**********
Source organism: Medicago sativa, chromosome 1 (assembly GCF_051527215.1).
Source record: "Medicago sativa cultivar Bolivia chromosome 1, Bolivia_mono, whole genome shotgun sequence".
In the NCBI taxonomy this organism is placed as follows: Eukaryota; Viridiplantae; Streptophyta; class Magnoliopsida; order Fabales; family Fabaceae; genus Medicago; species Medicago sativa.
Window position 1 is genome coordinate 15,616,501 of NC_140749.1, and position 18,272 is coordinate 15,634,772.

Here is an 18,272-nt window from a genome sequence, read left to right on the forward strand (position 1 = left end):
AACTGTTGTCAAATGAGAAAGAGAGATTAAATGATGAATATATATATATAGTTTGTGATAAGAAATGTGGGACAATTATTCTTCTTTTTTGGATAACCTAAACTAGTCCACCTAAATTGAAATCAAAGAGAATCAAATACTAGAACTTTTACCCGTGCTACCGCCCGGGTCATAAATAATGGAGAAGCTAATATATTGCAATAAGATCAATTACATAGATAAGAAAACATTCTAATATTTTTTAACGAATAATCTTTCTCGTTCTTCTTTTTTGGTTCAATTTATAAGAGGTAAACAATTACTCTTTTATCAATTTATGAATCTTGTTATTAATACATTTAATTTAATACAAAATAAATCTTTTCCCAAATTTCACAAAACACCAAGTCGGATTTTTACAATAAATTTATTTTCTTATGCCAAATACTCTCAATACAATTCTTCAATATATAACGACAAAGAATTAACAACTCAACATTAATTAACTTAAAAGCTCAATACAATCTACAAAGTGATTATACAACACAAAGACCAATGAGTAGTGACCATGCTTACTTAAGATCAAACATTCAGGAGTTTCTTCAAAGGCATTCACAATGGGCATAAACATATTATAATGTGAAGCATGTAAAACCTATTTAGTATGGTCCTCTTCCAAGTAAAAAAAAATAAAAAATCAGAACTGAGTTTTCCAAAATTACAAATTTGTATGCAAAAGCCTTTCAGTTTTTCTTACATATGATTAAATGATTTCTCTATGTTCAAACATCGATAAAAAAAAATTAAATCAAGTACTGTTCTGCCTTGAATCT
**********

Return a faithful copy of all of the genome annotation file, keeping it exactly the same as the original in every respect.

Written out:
Source organism: Medicago sativa, chromosome 1 (assembly GCF_051527215.1).
Source record: "Medicago sativa cultivar Bolivia chromosome 1, Bolivia_mono, whole genome shotgun sequence".
In the NCBI taxonomy this organism is placed as follows: Eukaryota; Viridiplantae; Streptophyta; class Magnoliopsida; order Fabales; family Fabaceae; genus Medicago; species Medicago sativa.
Window position 1 is genome coordinate 15,616,501 of NC_140749.1, and position 18,272 is coordinate 15,634,772.

Here is an 18,272-nt window from a genome sequence, read left to right on the forward strand (position 1 = left end):
AACTGTTGTCAAATGAGAAAGAGAGATTAAATGATGAATATATATATATAGTTTGTGATAAGAAATGTGGGACAATTATTCTTCTTTTTTGGATAACCTAAACTAGTCCACCTAAATTGAAATCAAAGAGAATCAAATACTAGAACTTTTACCCGTGCTACCGCCCGGGTCATAAATAATGGAGAAGCTAATATATTGCAATAAGATCAATTACATAGATAAGAAAACATTCTAATATTTTTTAACGAATAATCTTTCTCGTTCTTCTTTTTTGGTTCAATTTATAAGAGGTAAACAATTACTCTTTTATCAATTTATGAATCTTGTTATTAATACATTTAATTTAATACAAAATAAATCTTTTCCCAAATTTCACAAAACACCAAGTCGGATTTTTACAATAAATTTATTTTCTTATGCCAAATACTCTCAATACAATTCTTCAATATATAACGACAAAGAATTAACAACTCAACATTAATTAACTTAAAAGCTCAATACAATCTACAAAGTGATTATACAACACAAAGACCAATGAGTAGTGACCATGCTTACTTAAGATCAAACATTCAGGAGTTTCTTCAAAGGCATTCACAATGGGCATAAACATATTATAATGTGAAGCATGTAAAACCTATTTAGTATGGTCCTCTTCCAAGTAAAAAAAAATAAAAAATCAGAACTGAGTTTTCCAAAATTACAAATTTGTATGCAAAAGCCTTTCAGTTTTTCTTACATATGATTAAATGATTTCTCTATGTTCAAACATCGATAAAAAAAAATTAAATCAAGTACTGTTCTGCCTTGAATCT